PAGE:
The cleaning lady who works for us once worked for a Canadian family who maintained a severe northern health-food diet. Food was to be eaten only on a specific schedule, and consisted mostly of high-fiber crackers, apples, lettuce, and other delicate, low-calorie items. The family thought Brazilian food extremely unpleasant and would not allow it in the house. This story came to light when I noticed she had become unusually gaunt and inquired about her health. We came up with a strategy for feeding her extra rice and beans on the days she worked with us, so that she wouldn’t waste away on the days she worked for the Canadians. I assured her this was not uncommon dietary fussing on the part of North Americans, but certainly not standard either.

I probably could just write about food. It’s such a central part of social life here that nearly all my confusions as a foreigner have been food-related. It runs the gamut from not knowing how to eat things properly (the olives! the bananas!) to not liking the food choices (my God, not more cake!) to being frustrated with the timing of meals (are you sure we can’t just stand up and gulp some coffee and toast? please?) to enjoying an eight hour ‘lunch’ with friends (my God, it’s really possible to just enjoy each others’ company and not have to hurry up and go anywhere! pass the wine!).

In any case, it seems to simply take some years to find ones way of fitting in somewhere. Long enough that I’ve thought I certainly wouldn’t want to start all over again somewhere else!

Come spend the day!

Detail of a tapestry showing the visit of the Most Holy Virgin to her cousin Elizabeth. She stayed a while!

One of the many strange things I’ve adapted to in Brazil is really long visits. I was so used to the all-business, in-a-hurry, let’s-not-overstay-our-welcome kind of visits I knew in the US that it’s taken me years to acclimate to the pace of visits here. This week’s spate of post-quarantine visits included:

  • Six hours with a dear friend: 3 hours of cheese, salami, olives and wine; followed by a one hour walk to digest and pray a rosary, then two more hours eating beef stew and talking.
  • Five hours with another dear friend a few days later: lots of conversation; coffee and cake; more chatting, taking photos, and hanging out; turning down the invitation to stay for dinner (tripe stew…I couldn’t do it).
  • Eight hours with another dear friend the day after that: several hours of conversation, several hours of eating, more talking, more eating, and a good long time spent looking at beautiful art books.

I was telling another friend about it later and she said the customs that she’s known are a) the ‘come for lunch, stay til dark’ visit and b) the ‘come spend the day while the husbands are at work’ visit.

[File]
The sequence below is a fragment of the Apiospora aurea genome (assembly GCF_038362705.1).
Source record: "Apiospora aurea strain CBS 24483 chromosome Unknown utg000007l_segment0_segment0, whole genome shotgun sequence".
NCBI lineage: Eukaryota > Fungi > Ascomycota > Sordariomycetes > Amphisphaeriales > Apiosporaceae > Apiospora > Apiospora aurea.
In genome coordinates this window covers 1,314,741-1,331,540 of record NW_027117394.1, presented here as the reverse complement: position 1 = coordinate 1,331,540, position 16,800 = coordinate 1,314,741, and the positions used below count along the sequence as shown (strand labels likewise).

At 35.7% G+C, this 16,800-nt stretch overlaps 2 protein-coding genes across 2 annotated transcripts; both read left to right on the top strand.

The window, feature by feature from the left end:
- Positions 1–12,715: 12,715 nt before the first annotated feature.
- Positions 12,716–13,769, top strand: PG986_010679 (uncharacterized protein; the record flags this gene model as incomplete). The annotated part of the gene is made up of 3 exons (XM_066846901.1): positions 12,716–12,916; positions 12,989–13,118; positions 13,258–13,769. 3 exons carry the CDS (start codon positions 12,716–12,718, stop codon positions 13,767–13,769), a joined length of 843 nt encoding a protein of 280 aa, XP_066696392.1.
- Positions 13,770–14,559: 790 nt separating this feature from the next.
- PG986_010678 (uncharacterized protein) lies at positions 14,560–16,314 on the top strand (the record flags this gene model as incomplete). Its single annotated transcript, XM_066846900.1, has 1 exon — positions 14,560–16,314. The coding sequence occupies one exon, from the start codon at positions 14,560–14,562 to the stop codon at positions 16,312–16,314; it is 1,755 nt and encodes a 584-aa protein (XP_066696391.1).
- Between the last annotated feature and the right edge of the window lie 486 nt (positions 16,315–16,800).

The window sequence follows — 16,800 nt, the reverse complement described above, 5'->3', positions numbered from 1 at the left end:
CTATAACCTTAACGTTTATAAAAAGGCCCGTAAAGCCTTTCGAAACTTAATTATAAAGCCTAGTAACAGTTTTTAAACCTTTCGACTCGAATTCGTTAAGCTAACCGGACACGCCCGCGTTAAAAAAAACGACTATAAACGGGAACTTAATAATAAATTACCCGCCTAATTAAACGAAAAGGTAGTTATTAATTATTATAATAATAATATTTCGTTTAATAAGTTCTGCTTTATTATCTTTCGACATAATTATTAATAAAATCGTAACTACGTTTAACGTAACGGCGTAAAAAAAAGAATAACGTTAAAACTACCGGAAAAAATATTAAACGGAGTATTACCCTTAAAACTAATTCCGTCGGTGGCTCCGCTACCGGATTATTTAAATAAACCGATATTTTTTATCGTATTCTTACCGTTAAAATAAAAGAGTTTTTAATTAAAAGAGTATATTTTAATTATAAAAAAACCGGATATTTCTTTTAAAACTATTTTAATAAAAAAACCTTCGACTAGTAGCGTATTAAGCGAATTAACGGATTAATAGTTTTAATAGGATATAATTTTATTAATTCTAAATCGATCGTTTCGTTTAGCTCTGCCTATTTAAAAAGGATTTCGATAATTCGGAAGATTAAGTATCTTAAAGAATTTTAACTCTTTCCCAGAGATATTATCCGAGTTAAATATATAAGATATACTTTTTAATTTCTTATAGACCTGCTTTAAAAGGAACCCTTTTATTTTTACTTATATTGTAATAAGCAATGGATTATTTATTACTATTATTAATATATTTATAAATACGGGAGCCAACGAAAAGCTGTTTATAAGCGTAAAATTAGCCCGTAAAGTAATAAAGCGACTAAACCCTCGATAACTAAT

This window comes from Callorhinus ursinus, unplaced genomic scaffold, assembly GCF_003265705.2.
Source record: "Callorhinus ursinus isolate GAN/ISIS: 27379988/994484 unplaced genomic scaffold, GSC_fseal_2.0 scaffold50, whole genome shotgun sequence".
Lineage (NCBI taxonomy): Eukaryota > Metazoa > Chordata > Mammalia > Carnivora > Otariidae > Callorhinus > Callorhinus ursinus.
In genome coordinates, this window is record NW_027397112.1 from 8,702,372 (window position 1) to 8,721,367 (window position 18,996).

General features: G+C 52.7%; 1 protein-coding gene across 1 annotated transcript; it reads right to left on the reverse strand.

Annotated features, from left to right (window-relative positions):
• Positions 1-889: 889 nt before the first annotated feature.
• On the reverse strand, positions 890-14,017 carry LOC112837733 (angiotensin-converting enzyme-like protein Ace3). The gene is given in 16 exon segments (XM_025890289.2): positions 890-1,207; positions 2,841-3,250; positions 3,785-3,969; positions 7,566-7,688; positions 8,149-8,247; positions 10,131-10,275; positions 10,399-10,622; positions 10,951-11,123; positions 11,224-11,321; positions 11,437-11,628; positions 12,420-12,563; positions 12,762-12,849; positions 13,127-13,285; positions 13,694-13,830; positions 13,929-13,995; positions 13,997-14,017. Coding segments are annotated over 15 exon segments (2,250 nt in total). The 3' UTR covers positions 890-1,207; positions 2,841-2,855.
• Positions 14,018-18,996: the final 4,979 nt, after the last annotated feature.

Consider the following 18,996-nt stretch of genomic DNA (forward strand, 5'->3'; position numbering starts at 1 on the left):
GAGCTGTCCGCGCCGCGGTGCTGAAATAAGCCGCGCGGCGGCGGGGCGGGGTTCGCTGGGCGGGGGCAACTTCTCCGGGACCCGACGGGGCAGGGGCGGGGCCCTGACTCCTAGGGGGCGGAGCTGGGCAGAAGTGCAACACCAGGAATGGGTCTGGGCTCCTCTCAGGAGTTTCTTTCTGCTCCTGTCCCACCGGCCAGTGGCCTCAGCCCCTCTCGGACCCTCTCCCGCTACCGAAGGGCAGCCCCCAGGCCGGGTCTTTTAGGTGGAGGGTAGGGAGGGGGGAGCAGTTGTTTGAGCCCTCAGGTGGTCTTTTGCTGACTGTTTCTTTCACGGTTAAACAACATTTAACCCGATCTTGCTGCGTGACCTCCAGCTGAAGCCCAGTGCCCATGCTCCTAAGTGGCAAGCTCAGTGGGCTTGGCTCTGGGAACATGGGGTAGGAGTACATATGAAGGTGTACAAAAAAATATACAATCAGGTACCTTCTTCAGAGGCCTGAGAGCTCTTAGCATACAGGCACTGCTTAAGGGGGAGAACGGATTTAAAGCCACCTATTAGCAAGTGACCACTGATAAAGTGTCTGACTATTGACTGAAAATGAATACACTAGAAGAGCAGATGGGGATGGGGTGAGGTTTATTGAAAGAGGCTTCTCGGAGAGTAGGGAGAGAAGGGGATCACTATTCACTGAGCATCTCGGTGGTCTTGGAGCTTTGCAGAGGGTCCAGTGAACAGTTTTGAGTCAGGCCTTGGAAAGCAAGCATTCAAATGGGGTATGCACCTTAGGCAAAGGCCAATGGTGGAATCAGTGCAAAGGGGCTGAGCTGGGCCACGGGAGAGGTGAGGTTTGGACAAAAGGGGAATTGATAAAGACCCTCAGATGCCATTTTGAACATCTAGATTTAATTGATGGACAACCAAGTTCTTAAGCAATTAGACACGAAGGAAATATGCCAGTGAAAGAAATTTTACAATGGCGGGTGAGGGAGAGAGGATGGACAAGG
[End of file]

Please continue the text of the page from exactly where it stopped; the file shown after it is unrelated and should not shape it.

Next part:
I was marveling at the quality of time one gets with a friend when one spends all day, and not all day running around going places and being seen and so on, but just sitting at home talking. With that kind of uninterrupted attention to each other you really can delve into long stories and wandering musings. The friendship gets treasured and pampered and polished and cared for. It seems to me to put priorities straight. God gave me these friends to love and be loved by. Generosity and gratitude seem much better responses than fussing about whether I’ve checked off three more to-dos on my to-do list.

Then again, I’m a gringo, so today there were no more visits and I fretted over my to-do list. But I do think most everything on it, barring a few bills to pay, can be done tomorrow with no harm to anyone.

Dear friends

Now and then I catch up on Facebook, and a few posts down comes that showcase of People I May Know. I spent a while browsing them tonight, and they are an interesting assortment.

I know her…I think. High school? No. But the name is familiar, even if the face is not.

I know that face. From where? But the name…doesn’t ring a bell.

Oh! There she is! I haven’t seen her in ages. But should I friend her? We were never very close and don’t have much in common.

Um. I knew him, but he seems to have taken a turn for the weird. Not interested in reconnecting.

Oh my! She was one of the kids I made videos for when I had a horse show video business. Now grown up.

Hm. Same last name as my cousin…but I don’t know them. Must be in-laws of cousins?

It’s surprising how many people stick with one focus or job or activity all their lives (still riding horses! still playing with that band! still working in IT!), and how many go from one thing to another. I admire the former a bit, but I’m one of the latter a bit.

Well, I didn’t add more friends. Trying to keep the information stream under control. But it was fun seeing so many people I might know.